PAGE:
I found it only fitting to talk about this today considering my recent eggscapades involving eggs launching themselves around my kitchen like it was the 4th of July.  Last night I found out what happens when you leave eggs boiling on the stove until the water evaporates.

My girlfriend and I heard some crazyness going on outside my room but just assumed it was my roommates and ignored it.  We later on discovered that my kitchen had become a warzone and the casualties were many.

Somehow the eggs managed to explode and shoot across my kitchen with extreme velocity.   They literally shattered on my ceiling (at least 5′ from the stove) leaving shrapnel that I am finding a day later.

Honestly?  I’m not even mad, I just wish I was in the kitchen to witness all the eggcitement.

Note to self: don’t forget about hard boiled eggs.

I have srambled on about eggs in the past but I still feel like people are giving eggs and more specifically the yolk a bad rep.  Many of my friends and clients are flabbergasted at the fact that I eat up to a dozen whole eggs a day and I haven’t turned into Jabba the Hut.

It’s actually very unfortunate that people still believe that eating a few eggs a day or even a few eggs a week will make you fat and send your cholesterol through the roof.  Whats interesting is that many of them still go to town on things like fried food, fast food, and tons of processed food.  On the other end of the spectrum there are the bodybuilder types who only eat egg whites and avoid any and all fat like the plague (this used to be me).

In actuality, this couldn’t be farther from the truth

The studies began in the 1960’s where doctors began linking bad cholesterol and clogged arteries to foods that themselves were rich in cholesterol.  Take example: the egg.

What most scientists have found and what most people don’t realize is that cholesterol is an important part of every cell membrane in the body and we can’t live without it.  You don’t say?

Our bodies produce cholesterol, HDL (good stuff) and LDL (bad stuff), in certain quantities.  The HDL actually aids in the removal of the bad stuff from our artery walls.  “Clean up, aisle 6!”

Multiple studies have shown that consumption of eggs in addition to a healthy diet actually leads to a reduction in LDL cholesterol and increases in HDL.  I even read one study where a bodybuilder from NZ was consuming up to 18 whole eggs per day and was tested and his cholesterol was low.  So low it was barely on the chart.  Explain that.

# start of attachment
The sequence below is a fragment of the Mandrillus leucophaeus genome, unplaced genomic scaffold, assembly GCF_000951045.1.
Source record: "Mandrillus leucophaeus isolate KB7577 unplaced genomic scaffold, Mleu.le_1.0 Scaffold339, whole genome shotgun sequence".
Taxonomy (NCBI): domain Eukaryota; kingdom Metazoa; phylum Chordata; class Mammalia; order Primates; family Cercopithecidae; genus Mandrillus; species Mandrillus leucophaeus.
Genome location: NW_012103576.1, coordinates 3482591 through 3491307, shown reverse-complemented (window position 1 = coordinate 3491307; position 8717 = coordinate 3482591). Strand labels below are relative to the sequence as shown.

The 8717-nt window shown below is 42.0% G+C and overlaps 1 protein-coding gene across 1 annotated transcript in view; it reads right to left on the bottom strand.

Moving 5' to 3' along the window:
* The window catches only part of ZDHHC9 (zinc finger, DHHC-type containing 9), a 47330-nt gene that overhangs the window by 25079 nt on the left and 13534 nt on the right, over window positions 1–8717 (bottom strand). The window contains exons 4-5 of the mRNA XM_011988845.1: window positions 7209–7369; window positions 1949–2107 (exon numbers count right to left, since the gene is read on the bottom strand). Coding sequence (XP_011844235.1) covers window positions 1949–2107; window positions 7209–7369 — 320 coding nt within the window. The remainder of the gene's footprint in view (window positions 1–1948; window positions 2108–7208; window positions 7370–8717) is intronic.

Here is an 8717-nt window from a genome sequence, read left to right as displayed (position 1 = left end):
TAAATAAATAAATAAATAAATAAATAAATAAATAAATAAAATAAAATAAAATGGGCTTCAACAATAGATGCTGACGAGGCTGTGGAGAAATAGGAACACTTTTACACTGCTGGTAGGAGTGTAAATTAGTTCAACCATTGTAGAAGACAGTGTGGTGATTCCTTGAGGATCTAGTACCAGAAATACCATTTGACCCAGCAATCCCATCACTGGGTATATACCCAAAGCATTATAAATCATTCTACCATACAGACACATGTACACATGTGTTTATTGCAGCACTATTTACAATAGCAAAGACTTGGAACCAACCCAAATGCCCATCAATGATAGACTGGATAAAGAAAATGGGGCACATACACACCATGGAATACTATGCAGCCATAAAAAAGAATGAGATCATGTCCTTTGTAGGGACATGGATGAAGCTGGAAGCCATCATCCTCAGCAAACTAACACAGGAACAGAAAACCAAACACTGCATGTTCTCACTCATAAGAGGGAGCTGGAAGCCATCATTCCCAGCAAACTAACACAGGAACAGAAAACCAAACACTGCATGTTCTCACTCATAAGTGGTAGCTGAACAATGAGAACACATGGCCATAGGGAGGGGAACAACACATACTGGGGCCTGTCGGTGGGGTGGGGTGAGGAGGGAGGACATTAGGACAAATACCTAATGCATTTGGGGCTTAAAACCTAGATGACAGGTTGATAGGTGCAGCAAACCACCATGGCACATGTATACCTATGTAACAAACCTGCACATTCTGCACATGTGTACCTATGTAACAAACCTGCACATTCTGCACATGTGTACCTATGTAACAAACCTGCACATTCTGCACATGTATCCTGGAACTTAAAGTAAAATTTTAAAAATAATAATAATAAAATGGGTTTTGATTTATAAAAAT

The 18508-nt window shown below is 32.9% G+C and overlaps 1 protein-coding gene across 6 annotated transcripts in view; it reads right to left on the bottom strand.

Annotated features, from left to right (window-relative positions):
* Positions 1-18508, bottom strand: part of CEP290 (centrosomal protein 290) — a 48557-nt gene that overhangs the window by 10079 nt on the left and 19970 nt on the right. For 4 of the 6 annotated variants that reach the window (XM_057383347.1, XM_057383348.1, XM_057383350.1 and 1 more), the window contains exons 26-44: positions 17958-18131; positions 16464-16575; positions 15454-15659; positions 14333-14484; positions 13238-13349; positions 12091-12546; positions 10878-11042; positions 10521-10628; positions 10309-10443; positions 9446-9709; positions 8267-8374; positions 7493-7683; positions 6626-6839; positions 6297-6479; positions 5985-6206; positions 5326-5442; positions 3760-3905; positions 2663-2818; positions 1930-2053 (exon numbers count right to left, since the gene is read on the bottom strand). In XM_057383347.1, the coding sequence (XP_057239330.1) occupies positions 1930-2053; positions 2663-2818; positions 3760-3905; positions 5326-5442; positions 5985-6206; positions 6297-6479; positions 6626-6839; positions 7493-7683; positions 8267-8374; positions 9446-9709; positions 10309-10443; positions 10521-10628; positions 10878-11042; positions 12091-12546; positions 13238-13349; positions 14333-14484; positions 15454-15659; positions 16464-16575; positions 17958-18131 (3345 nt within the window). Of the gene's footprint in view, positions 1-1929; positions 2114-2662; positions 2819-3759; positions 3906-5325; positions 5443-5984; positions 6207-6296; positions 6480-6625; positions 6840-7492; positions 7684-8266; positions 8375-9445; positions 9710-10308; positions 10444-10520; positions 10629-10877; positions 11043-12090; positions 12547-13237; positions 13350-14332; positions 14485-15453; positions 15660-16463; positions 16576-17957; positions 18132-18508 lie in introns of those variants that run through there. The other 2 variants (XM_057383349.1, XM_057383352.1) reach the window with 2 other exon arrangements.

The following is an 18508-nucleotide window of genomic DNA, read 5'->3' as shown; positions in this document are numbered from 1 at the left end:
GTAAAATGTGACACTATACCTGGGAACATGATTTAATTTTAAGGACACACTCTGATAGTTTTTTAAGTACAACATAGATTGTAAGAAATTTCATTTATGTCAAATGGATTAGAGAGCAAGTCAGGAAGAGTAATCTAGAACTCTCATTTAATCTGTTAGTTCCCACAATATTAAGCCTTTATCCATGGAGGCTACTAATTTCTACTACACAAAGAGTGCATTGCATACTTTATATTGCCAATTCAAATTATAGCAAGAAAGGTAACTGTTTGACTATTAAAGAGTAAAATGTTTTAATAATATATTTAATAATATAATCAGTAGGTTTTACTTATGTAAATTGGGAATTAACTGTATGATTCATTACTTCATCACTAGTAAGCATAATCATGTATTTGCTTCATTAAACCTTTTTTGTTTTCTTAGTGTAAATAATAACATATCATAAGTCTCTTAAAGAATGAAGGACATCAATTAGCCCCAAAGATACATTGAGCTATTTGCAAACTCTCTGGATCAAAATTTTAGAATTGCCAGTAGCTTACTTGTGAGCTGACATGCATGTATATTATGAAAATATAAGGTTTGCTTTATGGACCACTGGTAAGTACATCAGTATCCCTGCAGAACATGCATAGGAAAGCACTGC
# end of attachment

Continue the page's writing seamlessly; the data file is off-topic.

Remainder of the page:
On a typical day I consume 8-12 eggs which is highly dependent on my training period or training for that day.  I haven’t had my cholesterol checked recently but I think it is safe to say that I got that shit in check.  I eat an extraordinary diet rich in veggies, fruits, lean meats, nuts, and burritos.

Why do I eat so many eggs?

 Comparitively it is one of the cheapest “healthy” proteins on the market per gram.  Not to mention it has the highest bioavailability of any protein in nature.  This means that it is the most effective source of protein in promoting muscle growth.  It comes in second only to mother’s milk….I’m not even going to go there.

Eggs are high in vitamins D and K which are known for cancer prevention and longevity as well as lutein and xeaxanthin whicha are both powerful antioxidants.  They also have high amounts of choline which is a nutrient necessary for proper nervous system development and structural integrity of cell membranes.  Choline is also extremely necessary for brain development in infants and produce lifelong enhancements to memory and attention.  P.S. choline helps lower cholesterol.  Hmmmm….

Yes, the yolks contain fat.  If you are worried about this then stop eating so much damn processed food and sugar.  Just sayin’.  Eggs actually contain a pretty even amount of saturated and monounsaturated fats (the good kind).  Even better are natural-fed chickens whose eggs include DHA and Omega-3s.  I could go into length about how fats are good for you but I will save that for another day.

Like I said, if you are concerned with your cholesterol levels and heart disease then avoid diets high in sugar, processed foods, artificial chemicals (flavors or sweeteners), preservatives, pesticides, smoking and excessive alcohol consumption. 

If you partake in any or all of the above then you may want to reconsider what is “bad” for you. 

Hint: It isn’t eggs.


Written by Steve